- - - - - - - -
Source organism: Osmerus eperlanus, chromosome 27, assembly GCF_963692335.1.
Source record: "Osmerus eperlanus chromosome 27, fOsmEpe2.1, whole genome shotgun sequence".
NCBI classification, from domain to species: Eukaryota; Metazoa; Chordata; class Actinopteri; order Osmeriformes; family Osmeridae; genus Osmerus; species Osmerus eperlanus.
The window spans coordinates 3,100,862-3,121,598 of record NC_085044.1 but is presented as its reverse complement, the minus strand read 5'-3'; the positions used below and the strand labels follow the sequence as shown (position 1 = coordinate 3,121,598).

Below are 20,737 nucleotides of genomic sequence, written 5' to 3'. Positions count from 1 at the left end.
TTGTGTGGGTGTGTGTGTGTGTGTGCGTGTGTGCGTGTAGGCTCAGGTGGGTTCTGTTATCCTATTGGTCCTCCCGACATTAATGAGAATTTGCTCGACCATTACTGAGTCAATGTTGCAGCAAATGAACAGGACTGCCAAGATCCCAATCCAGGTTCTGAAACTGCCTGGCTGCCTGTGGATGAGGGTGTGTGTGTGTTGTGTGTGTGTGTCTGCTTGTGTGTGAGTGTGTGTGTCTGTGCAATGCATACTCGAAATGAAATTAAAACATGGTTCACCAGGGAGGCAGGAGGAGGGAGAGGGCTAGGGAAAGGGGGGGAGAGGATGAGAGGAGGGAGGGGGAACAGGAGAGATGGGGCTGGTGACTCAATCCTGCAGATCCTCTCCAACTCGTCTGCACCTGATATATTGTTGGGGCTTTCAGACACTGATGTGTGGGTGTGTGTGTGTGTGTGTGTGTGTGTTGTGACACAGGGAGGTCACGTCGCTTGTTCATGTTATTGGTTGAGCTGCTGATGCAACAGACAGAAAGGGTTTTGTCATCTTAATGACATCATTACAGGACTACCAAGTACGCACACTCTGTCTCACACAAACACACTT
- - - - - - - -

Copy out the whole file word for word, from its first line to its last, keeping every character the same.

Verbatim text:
Source organism: Osmerus eperlanus, chromosome 27, assembly GCF_963692335.1.
Source record: "Osmerus eperlanus chromosome 27, fOsmEpe2.1, whole genome shotgun sequence".
NCBI classification, from domain to species: Eukaryota; Metazoa; Chordata; class Actinopteri; order Osmeriformes; family Osmeridae; genus Osmerus; species Osmerus eperlanus.
The window spans coordinates 3,100,862-3,121,598 of record NC_085044.1 but is presented as its reverse complement, the minus strand read 5'-3'; the positions used below and the strand labels follow the sequence as shown (position 1 = coordinate 3,121,598).

Below are 20,737 nucleotides of genomic sequence, written 5' to 3'. Positions count from 1 at the left end.
TTGTGTGGGTGTGTGTGTGTGTGTGCGTGTGTGCGTGTAGGCTCAGGTGGGTTCTGTTATCCTATTGGTCCTCCCGACATTAATGAGAATTTGCTCGACCATTACTGAGTCAATGTTGCAGCAAATGAACAGGACTGCCAAGATCCCAATCCAGGTTCTGAAACTGCCTGGCTGCCTGTGGATGAGGGTGTGTGTGTGTTGTGTGTGTGTGTCTGCTTGTGTGTGAGTGTGTGTGTCTGTGCAATGCATACTCGAAATGAAATTAAAACATGGTTCACCAGGGAGGCAGGAGGAGGGAGAGGGCTAGGGAAAGGGGGGGAGAGGATGAGAGGAGGGAGGGGGAACAGGAGAGATGGGGCTGGTGACTCAATCCTGCAGATCCTCTCCAACTCGTCTGCACCTGATATATTGTTGGGGCTTTCAGACACTGATGTGTGGGTGTGTGTGTGTGTGTGTGTGTGTGTTGTGACACAGGGAGGTCACGTCGCTTGTTCATGTTATTGGTTGAGCTGCTGATGCAACAGACAGAAAGGGTTTTGTCATCTTAATGACATCATTACAGGACTACCAAGTACGCACACTCTGTCTCACACAAACACACTT